Open Eyes VR: Cinematic storytelling in virtual reality

Tampere Film Festival’s Open Eyes VR seminar (8–9 March ) in Bravo Plaza explored VR and 360º content by offering VR headset demos, panel discussions and case studies. Here’s some notes on the event.


The seminar was launched by VR enthusiast Kalle Rasinkangas, of University of the Arts Helsinki. The brief summary didn’t offer much new information but it was a nice introduction to the field of VR. Unfortunately I missed Jaakko Kemppainens (Mindfield Games) presentation “The Future Of VR”. His focus was on question: how to tell stories interactively in VR today and tomorrow.

The third speaker was Tero Pänkäläinen (Deeptale) who discussed about their Slushpolis Story HoloLens mixed-reality experience. According to him mixed reality offers wider scale than VR. VR environment shuts out the real world but MR makes it possible to overlay digital content into real-time space. Deeptales HoloLens demo was also quite fascinating.

Synes Elischka of Aalto Virtual Cinema Lab and Tanja Bastamow of Aalto ARTS University introduced their production of live action VR film Ego Cure.  It is a 15 minute narrative short film, where viewers role is to be an actual character of the film. Ego Cure pioneered many technical aspects so the production was quite a challenge.

Ng’endo Mukii and Tatu Blomqvist discussed their experiences when shifting from traditional film to VR. According to them the field still struggles with “primitive” technology – it’s not yet possible to put all the ideas into practice. One of the key difficulties in VR is to make transitions and sounds work.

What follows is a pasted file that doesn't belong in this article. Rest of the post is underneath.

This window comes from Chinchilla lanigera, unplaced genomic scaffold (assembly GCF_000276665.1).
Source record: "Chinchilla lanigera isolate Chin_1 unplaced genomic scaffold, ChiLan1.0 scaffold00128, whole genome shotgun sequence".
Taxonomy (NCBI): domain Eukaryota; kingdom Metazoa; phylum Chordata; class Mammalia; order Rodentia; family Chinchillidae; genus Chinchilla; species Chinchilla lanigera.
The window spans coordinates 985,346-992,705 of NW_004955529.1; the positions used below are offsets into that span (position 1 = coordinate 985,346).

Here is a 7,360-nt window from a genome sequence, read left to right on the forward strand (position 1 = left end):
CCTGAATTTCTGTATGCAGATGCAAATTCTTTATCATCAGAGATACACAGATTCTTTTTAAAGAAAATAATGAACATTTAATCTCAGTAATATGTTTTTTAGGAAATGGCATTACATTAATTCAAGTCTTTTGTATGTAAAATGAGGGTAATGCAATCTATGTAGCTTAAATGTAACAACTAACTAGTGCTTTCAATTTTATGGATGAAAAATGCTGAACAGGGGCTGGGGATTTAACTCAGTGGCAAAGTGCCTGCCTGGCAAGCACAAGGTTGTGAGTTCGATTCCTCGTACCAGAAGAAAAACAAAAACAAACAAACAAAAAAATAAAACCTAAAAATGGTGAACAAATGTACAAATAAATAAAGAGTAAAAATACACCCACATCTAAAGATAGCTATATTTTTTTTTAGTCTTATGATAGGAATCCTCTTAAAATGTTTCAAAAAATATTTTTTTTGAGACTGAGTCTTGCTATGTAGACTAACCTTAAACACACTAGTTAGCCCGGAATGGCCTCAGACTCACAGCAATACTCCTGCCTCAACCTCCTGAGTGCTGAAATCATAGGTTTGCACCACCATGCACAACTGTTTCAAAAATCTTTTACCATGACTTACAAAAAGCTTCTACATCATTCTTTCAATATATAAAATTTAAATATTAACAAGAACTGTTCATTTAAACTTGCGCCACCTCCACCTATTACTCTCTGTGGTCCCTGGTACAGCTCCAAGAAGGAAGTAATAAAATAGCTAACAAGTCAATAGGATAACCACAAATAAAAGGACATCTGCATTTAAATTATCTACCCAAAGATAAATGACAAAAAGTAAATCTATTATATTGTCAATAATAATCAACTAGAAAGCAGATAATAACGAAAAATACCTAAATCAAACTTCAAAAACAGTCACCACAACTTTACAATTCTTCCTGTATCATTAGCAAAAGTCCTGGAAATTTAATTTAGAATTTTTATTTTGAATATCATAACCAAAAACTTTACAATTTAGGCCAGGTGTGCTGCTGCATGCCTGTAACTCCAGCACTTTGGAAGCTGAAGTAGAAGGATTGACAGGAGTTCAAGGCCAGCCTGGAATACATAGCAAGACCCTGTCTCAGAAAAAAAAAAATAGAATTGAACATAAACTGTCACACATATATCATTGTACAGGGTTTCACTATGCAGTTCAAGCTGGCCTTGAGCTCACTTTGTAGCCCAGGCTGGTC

According to Mauricio Alvarez-Mesa (Spin Digital) and Tilman Scheel (Reelport) VR needs proper distribution channels in order to become fully mainstream. The biggest challenge is to reduce data without decreasing the quality and losing the immersive effect. The current devices aren’t good enough and internet connections are too slow, so basically what we can do is to wait for new generation devices. Practical problems are also an important issue. We don’t for example know what technology is dominating in the future: what devices should people buy? The key question for the future is how are people going to use VR? 

Serdar Ferit and Paulina Tervo (Lyfta) discussed ethics and compassion in virtual worlds. We don’t yet know what for example violent VR content does to our brain. Should there be a code of ethics for VR? Should there be content warnings?

In my opinion, the highlight of the seminar was when Luke Youngman and Felix Massie (Nexus) discussed the creative and logistical questions that arose during production of VR animation ‘Rain or Shine’. The project is a Google Spotlight story about Ella, who gets a pair of sunglasses, but but every time she puts them on, it starts to rain. The story is “linear, with trigger based pauses”, which means that A has to happen before B can happen. There are also multiple mini-stories within the story, which made the production of the 5-minute story quite a handful. Watch ‘Rain or Shine’ here.

Overall the Open eyes VR seminar offered an interesting overview of different VR projects and people behind them.

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